3. Final EIR (FEIR) certification
    • Following the close of the DEIR comment period, the City will prepare a Response to Comments document generally referred to as the FEIR, which will include responses to all substantive comments received on the DEIR.
    • The FEIR is circulated for a minimum of 10 days prior to any final action on a proposed project.
    • The DEIR and FEIR will be considered by the final decision-making body (Planning Commission and/or City Council) in making the decision to certify the EIR as compliant with CEQA and in taking final action on the proposed project.
    • Certification of the EIR would include adoption of a mitigation monitoring and reporting program (MMRP) requiring the project to implement any required mitigation measures and the City to monitor implementation.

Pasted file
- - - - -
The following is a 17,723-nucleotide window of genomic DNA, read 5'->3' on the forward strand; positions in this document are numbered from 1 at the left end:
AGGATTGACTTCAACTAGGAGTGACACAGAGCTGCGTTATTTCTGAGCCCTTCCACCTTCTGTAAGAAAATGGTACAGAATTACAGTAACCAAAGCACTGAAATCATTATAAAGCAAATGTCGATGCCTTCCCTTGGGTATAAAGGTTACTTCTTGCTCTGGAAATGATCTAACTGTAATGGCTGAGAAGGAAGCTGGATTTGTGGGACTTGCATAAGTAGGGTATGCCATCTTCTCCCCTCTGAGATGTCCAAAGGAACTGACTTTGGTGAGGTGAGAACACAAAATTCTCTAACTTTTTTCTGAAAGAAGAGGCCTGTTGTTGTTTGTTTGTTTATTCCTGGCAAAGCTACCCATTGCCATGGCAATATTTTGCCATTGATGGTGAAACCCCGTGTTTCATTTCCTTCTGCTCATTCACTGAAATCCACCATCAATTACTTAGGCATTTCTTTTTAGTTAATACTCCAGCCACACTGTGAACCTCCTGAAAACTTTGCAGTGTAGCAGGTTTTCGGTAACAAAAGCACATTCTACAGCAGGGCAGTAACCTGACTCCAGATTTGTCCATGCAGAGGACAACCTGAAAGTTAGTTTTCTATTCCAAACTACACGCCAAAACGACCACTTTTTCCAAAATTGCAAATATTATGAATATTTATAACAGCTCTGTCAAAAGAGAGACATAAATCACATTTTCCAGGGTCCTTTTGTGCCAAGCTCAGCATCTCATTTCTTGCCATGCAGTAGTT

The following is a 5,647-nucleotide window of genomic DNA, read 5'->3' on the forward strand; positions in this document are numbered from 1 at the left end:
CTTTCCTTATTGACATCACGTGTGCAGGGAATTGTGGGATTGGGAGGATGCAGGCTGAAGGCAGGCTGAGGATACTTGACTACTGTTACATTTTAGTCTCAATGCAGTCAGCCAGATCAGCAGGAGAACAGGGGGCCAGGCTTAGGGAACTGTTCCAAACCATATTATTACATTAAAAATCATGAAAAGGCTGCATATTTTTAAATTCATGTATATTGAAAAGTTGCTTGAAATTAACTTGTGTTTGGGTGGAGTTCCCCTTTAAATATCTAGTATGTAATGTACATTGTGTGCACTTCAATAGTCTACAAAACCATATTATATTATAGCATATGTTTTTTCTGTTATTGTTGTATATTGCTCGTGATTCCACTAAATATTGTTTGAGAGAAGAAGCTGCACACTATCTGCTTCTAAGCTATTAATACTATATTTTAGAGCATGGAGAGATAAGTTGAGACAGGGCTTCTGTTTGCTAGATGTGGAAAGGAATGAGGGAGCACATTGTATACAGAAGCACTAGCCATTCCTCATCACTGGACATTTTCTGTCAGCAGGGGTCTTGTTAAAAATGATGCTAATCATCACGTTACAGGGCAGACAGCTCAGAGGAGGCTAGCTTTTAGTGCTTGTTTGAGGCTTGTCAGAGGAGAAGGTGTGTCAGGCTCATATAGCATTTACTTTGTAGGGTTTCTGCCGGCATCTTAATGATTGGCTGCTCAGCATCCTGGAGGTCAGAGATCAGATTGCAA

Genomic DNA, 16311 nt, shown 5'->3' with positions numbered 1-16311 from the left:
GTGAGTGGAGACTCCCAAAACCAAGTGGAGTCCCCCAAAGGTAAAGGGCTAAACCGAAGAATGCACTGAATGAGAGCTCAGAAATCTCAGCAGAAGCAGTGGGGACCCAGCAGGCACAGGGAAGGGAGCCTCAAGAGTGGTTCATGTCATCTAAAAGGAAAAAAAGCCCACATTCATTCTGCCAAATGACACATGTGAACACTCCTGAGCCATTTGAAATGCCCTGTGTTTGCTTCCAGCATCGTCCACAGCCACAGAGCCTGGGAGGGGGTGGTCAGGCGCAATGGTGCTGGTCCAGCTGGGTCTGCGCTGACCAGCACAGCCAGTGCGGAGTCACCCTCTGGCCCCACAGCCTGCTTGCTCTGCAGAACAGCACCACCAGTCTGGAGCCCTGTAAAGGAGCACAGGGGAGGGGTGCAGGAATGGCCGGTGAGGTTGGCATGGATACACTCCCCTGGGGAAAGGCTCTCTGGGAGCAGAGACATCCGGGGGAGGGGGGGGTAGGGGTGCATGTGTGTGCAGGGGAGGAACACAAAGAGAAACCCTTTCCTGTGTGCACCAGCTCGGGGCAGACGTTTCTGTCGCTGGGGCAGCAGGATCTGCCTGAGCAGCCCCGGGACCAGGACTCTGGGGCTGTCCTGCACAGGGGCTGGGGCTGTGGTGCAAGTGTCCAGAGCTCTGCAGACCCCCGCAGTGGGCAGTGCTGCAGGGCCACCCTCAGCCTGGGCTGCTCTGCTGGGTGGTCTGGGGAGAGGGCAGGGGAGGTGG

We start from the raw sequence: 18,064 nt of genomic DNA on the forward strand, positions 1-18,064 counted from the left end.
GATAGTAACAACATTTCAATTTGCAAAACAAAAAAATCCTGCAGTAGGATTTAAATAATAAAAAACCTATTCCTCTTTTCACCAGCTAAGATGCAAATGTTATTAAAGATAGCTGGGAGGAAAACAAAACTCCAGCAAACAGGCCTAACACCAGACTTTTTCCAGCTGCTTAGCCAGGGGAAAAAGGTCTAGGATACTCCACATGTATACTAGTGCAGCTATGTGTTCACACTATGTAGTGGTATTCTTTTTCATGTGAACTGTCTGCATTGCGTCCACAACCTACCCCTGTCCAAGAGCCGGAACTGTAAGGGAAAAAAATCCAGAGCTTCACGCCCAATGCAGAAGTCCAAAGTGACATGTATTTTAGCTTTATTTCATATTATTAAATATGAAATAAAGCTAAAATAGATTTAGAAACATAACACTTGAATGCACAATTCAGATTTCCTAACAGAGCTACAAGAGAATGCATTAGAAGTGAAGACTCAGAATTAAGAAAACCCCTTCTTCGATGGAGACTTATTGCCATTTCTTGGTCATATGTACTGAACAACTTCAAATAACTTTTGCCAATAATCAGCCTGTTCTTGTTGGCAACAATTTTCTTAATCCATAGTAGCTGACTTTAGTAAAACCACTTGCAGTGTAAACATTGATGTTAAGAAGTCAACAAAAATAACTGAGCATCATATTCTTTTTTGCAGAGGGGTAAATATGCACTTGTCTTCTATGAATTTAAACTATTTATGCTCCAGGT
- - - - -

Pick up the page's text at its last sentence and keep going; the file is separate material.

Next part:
• If the EIR identifies significant and unavoidable impacts from the proposed project, then the Planning Commission and/or City Council could only approve the project upon making a statement of overriding considerations (SOC) finding that the merits of the proposed project would outweigh the significant and unavoidable environmental impacts.
    • The Planning Commission and/or City Council must certify the final EIR before approving any of the project entitlements.  There is no requirement to approve a project for which an EIR has been certified as compliant with CEQA requirements.
  4. Notice of determination (NOD)
    • Upon certification of the EIR, the City will file a NOD with the San Mateo County Clerk’s office, the State Office of Planning and Research, and the State Clearinghouse.